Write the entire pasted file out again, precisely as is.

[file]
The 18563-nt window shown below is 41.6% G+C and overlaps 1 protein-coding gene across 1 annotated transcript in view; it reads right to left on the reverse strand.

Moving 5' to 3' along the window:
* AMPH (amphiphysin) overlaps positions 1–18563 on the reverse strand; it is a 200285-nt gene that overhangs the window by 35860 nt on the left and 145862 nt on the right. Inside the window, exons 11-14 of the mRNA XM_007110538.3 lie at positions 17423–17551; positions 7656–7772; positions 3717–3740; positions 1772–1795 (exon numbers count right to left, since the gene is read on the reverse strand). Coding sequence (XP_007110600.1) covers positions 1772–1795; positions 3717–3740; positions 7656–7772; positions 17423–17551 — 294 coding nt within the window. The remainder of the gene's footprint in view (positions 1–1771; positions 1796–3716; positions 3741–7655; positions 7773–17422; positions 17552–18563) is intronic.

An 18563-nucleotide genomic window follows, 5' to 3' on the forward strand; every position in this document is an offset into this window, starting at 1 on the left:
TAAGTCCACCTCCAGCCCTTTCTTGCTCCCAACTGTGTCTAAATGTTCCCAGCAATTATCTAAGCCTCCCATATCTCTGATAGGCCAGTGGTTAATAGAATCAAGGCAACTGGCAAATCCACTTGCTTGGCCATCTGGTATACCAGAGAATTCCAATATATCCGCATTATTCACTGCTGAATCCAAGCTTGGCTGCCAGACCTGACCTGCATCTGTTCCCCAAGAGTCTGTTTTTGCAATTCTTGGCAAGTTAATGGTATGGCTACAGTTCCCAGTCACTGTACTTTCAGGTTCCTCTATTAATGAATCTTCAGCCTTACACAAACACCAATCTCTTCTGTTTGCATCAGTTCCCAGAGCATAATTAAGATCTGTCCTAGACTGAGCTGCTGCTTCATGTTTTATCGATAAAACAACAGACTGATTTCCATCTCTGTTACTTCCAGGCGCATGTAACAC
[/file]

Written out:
The 18563-nt window shown below is 41.6% G+C and overlaps 1 protein-coding gene across 1 annotated transcript in view; it reads right to left on the reverse strand.

Moving 5' to 3' along the window:
* AMPH (amphiphysin) overlaps positions 1–18563 on the reverse strand; it is a 200285-nt gene that overhangs the window by 35860 nt on the left and 145862 nt on the right. Inside the window, exons 11-14 of the mRNA XM_007110538.3 lie at positions 17423–17551; positions 7656–7772; positions 3717–3740; positions 1772–1795 (exon numbers count right to left, since the gene is read on the reverse strand). Coding sequence (XP_007110600.1) covers positions 1772–1795; positions 3717–3740; positions 7656–7772; positions 17423–17551 — 294 coding nt within the window. The remainder of the gene's footprint in view (positions 1–1771; positions 1796–3716; positions 3741–7655; positions 7773–17422; positions 17552–18563) is intronic.

An 18563-nucleotide genomic window follows, 5' to 3' on the forward strand; every position in this document is an offset into this window, starting at 1 on the left:
TAAGTCCACCTCCAGCCCTTTCTTGCTCCCAACTGTGTCTAAATGTTCCCAGCAATTATCTAAGCCTCCCATATCTCTGATAGGCCAGTGGTTAATAGAATCAAGGCAACTGGCAAATCCACTTGCTTGGCCATCTGGTATACCAGAGAATTCCAATATATCCGCATTATTCACTGCTGAATCCAAGCTTGGCTGCCAGACCTGACCTGCATCTGTTCCCCAAGAGTCTGTTTTTGCAATTCTTGGCAAGTTAATGGTATGGCTACAGTTCCCAGTCACTGTACTTTCAGGTTCCTCTATTAATGAATCTTCAGCCTTACACAAACACCAATCTCTTCTGTTTGCATCAGTTCCCAGAGCATAATTAAGATCTGTCCTAGACTGAGCTGCTGCTTCATGTTTTATCGATAAAACAACAGACTGATTTCCATCTCTGTTACTTCCAGGCGCATGTAACAC